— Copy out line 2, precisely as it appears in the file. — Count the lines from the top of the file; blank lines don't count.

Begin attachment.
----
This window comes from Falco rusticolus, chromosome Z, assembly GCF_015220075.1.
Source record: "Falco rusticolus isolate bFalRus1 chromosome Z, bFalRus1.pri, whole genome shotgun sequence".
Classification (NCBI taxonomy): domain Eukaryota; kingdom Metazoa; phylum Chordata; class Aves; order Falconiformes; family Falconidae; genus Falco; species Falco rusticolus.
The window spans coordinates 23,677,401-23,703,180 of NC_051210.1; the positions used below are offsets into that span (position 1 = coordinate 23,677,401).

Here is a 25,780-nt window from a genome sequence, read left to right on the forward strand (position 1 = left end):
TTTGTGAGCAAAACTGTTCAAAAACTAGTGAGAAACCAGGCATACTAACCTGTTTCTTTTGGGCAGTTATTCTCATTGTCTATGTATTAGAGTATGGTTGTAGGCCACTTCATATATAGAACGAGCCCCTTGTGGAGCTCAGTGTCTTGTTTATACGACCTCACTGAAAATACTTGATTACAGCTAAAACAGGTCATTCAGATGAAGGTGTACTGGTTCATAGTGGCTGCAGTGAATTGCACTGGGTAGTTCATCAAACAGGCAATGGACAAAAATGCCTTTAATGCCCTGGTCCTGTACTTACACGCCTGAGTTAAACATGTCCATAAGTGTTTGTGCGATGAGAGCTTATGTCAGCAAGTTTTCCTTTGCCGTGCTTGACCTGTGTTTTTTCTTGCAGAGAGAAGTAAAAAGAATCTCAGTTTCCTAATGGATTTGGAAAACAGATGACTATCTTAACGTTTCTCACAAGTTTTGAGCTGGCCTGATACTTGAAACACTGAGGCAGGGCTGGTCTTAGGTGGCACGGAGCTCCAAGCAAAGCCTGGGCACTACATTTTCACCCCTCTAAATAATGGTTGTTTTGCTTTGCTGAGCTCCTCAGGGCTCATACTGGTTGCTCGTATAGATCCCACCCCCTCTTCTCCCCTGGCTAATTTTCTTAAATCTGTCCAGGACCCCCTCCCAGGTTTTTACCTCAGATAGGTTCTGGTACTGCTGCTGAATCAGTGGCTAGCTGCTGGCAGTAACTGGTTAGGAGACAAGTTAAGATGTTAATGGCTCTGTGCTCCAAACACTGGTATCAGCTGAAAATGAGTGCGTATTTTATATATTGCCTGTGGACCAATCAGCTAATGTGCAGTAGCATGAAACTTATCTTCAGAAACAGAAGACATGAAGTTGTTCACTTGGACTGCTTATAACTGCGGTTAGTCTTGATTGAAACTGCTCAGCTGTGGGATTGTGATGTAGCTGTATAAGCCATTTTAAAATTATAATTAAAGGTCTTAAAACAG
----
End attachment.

Source record: "Falco rusticolus isolate bFalRus1 chromosome Z, bFalRus1.pri, whole genome shotgun sequence".